In the meantime, Russia's Foreign Minister, Andrei Kozyrev, has told the Foreign Secretary, Douglas Hurd, that there will be no more bombing of Chechnya, and that President Boris Yeltsin remains committed to reforms, diplomatic sources said.
They said Mr Kozyrev told Mr Hurd in Stockholm on Tuesday that the West had not done enough to help Russia introduce reforms in the past and should support Mr Yeltsin now .
Mr Yeltsin delivers a state-of-the-nation address to the Russian parliament today which is expected to include criticisms of the military campaign in Chechnya. However, the main theme of the criticisms is expected to be that the operation to suppress the Chechen secession should have been more efficiently conducted.
Western governments have condemned the operation as brutal in its disregard for civilian lives. Mr Hurd told Mr Kozyrev that the offensive risked damaging a broad range of relationships between Russia, on the one hand, and Nato and the European Union on the other.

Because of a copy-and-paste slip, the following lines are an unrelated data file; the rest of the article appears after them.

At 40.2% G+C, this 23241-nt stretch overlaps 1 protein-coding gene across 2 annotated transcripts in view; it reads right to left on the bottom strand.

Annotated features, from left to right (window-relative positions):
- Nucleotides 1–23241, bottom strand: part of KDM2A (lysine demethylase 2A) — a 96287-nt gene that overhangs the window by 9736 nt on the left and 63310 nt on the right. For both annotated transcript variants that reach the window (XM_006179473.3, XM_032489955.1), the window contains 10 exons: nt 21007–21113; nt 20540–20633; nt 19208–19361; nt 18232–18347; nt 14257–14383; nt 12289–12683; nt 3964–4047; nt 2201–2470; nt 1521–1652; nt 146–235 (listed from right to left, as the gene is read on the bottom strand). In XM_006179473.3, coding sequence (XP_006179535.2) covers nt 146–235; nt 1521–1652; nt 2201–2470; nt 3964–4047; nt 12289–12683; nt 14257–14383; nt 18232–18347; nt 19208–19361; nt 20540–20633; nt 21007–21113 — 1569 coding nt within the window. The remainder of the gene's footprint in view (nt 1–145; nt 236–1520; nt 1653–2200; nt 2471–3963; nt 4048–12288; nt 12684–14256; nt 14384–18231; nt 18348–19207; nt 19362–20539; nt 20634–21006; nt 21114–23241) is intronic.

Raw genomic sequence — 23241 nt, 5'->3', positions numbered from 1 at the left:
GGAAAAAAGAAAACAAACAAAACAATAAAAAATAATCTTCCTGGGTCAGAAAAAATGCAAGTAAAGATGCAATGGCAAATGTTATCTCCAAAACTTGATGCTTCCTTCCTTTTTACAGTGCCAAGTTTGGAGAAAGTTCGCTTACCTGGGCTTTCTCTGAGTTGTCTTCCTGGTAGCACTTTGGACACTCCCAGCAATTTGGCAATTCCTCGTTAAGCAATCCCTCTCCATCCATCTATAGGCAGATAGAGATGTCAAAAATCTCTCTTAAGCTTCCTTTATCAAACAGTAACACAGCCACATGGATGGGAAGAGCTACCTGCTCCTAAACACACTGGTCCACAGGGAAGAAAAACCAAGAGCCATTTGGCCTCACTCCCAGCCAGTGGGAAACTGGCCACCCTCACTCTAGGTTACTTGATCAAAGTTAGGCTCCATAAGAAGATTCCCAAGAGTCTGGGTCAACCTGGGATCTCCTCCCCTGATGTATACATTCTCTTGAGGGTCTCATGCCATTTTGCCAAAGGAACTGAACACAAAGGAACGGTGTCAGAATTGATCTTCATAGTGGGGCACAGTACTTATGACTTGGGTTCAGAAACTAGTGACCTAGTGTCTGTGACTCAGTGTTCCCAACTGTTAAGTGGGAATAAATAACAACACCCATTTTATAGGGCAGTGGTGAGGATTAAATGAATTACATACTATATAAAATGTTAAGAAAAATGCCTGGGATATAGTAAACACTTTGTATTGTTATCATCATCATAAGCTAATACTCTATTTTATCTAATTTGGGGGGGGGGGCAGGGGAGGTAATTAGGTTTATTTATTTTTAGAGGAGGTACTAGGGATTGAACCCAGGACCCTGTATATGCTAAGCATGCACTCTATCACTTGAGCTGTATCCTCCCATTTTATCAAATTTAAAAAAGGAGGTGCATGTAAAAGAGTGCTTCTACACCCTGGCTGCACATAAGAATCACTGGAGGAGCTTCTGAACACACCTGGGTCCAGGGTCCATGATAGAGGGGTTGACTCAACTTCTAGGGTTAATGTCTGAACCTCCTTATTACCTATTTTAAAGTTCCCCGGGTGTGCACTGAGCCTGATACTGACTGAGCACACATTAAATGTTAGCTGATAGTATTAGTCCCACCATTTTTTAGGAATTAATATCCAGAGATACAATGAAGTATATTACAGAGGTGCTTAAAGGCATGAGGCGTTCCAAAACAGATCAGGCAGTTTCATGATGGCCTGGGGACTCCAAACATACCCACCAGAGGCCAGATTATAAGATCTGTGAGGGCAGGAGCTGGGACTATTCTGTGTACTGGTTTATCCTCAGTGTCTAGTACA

Mr Kozyrev replied that civilian institutions, rather than the Russian armed forces, were already playing an increasingly important role in Chechnya. Mr Kozyrev, who as foreign minister is not one of the principal shapers of policy on Chechnya, said the Russian authorities were looking to start a "political dialogue" in the Caucasian republic, where several thousand people have been killed and hundreds of thousands displaced since the crackdown began on 11 December last year.
The head of the Council of Europe said in London yesterday that Russia would be denied membership because of the Chechen war. Daniel Tarschys of Sweden said that as long as Russia ignored "basic rules and standards" of human rights, it would be inappropriate for Russia to join the council.
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